I’ll never forget the first time my wife read one of my novels. As she was finishing the last few pages, I sat at my computer, pretending to work, butterflies in my stomach. Would she love it or hate it?
When she was done reading, she set the manuscript aside and gazed over at the TV set. She seemed lost in thought.
“Well?” I said uneasily.
“Mike, does Bruce Willis have a dog?”
I was taken aback. “Excuse me?”
She went over to the VCR and picked up the videocassette case for Die Hard, the movie we’d watched the night before.
“In Die Hard, does the character that Bruce Willis plays have a dog?”
“Well...hell if I know! I don’t remember any dog in the movie.”
“Exactly. We don’t know whether he has a dog or not because it doesn’t have anything to do with the story.”
I looked over at my manuscript. “What are you saying?”
“What I’m saying is that you could have a really great book if you did a lot of cutting. The way it stands, the story is bogged down with too many irrelevant details.”
Irrelevant details? What an insult! A long, heated discussion ensued, and I viciously defended each and every word in the book. It ended with me shouting “What the hell do you know?” and storming out of the house, vowing to never let the moron I married read another word of my writing.
But after a little time passed and I calmed down, I opened up the manuscript and started reading it myself, trying my best to be objective. I decided there were maybe one or two places where I went overboard, explaining too much about the hero’s background and other details. Finally I went back to my wife, apologized, and gave her the manuscript and a yellow highlighter. “If you wouldn’t mind, I’d love for you to go through entire book and mark each and every word that you think isn’t necessary.”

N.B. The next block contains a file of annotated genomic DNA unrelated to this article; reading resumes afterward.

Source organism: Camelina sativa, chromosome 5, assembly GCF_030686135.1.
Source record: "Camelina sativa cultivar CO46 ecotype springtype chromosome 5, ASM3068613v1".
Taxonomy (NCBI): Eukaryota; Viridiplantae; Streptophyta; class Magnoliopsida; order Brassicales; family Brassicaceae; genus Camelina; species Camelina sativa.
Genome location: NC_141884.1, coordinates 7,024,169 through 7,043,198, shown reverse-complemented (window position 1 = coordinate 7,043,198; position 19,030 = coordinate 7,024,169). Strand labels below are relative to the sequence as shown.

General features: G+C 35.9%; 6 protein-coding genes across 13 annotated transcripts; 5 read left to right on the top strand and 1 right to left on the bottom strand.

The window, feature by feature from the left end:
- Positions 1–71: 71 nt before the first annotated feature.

When she was done, there was so much yellow on the paper it looked like Bruce Willis’ nonexistent dog had taken a leak on it.
As a writer, this was one of the most eye-opening processes I’ve ever experienced. What I learned from it is that if you’re writing plot-driven stories, like I usually write, each and every bit of information you include should have something to do with the story. If it doesn’t, the words needs to be mercilessly cut.
Die Hard is a very good example of how important this principle is. In the movie, do we know if the hero (John McClaine) has a dog? No, we don’t. What about his home—does he live in a house or an apartment? Again, we don’t know, because there are no scenes set in his home. What about his family? Does he have any aunts or uncles? Again, we don’t know, because that has nothing to do with the story.
Now, in contrast, consider The Wizard of Oz.
Do we know if Dorothy has a dog? Of course we know this—the dog’s name is Toto. We know it because Toto plays a key role in the story. Among other things, it's Toto that pulls back the curtain to reveal the Great and Powerful Wizard of Oz is nothing a harmless old man hiding behind a bunch of fancy equipment.
Does Dorothy live in a house, or an apartment? We know that, too—she lives in a house, which is sucked up into the tornado—this is inciting incident for the entire story! Furthermore, the house lands smack on top of the Wicked Witch of the East and kills her, which is what gets Dorothy in so much trouble in Oz.
Finally, does Dorothy have an aunt? We know that, too. Good old Aunty Em. Dorothy misses her terribly when she believes she’ll be stuck in Oz forever and can’t get back to Kansas. The aunt plays a key role in the story.
So, back to the original question:
Does Bruce Willis have a dog?
In Die Hard, it doesn’t matter.